What is votic language?

Votic Language

Votic or Votian (vađđa ceeli or maaceeli – also written vaďďa tšeeli, maatšeeli) is the language spoken by the Votes of Ingria. It is closely related to Estonian and belongs to the Finnic branch of the Uralic languages. Votic is spoken only in Krakolye and Luzhitsy, two villages in Kingiseppsky District, and is close to extinction (Language death). In 1989 there were 62 speakers left, the youngest born in 1938. In its 24 December 2005 issue, The Economist wrote that there are only approximately 20 speakers left. Some linguists have claimed that Votic is actually a dialect of Estonian.

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Some articles on votic language:

Votic Language - Grammar
... Votic is an agglutinating language much like the closely related Finnic languages ... In terms of inflection on nouns, Votic has two numbers (singular, plural), and 16 cases nominative, genitive, accusative (distinct for pronouns), partitive, illative, inessive, elative, allative, adessive ... Unlike Livonian language, which has been influenced to a great extent by Latvian, Votic retained its Finnic characteristics ...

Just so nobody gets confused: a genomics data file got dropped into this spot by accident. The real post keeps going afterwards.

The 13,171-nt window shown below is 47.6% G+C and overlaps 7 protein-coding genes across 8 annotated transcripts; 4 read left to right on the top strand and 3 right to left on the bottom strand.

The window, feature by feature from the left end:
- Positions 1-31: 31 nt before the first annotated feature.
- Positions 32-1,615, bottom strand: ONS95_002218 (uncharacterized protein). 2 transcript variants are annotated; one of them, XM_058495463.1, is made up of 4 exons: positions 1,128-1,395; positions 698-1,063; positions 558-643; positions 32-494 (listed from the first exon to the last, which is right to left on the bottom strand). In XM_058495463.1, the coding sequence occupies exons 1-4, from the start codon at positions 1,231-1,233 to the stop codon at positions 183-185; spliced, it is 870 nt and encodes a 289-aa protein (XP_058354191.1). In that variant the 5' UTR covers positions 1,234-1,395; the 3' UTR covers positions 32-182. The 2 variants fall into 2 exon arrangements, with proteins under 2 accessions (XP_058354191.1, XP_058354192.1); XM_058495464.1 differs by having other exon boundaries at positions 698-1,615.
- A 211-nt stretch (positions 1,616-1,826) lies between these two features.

... The Finnic Votic language spoken by Votes is close to extinction ... The Votic language is still spoken in three villages of historical Votia and by an unknown number of fluent Votic speakers in the countryside ... There is a desire to protect and revive the Votic language from extinction ...

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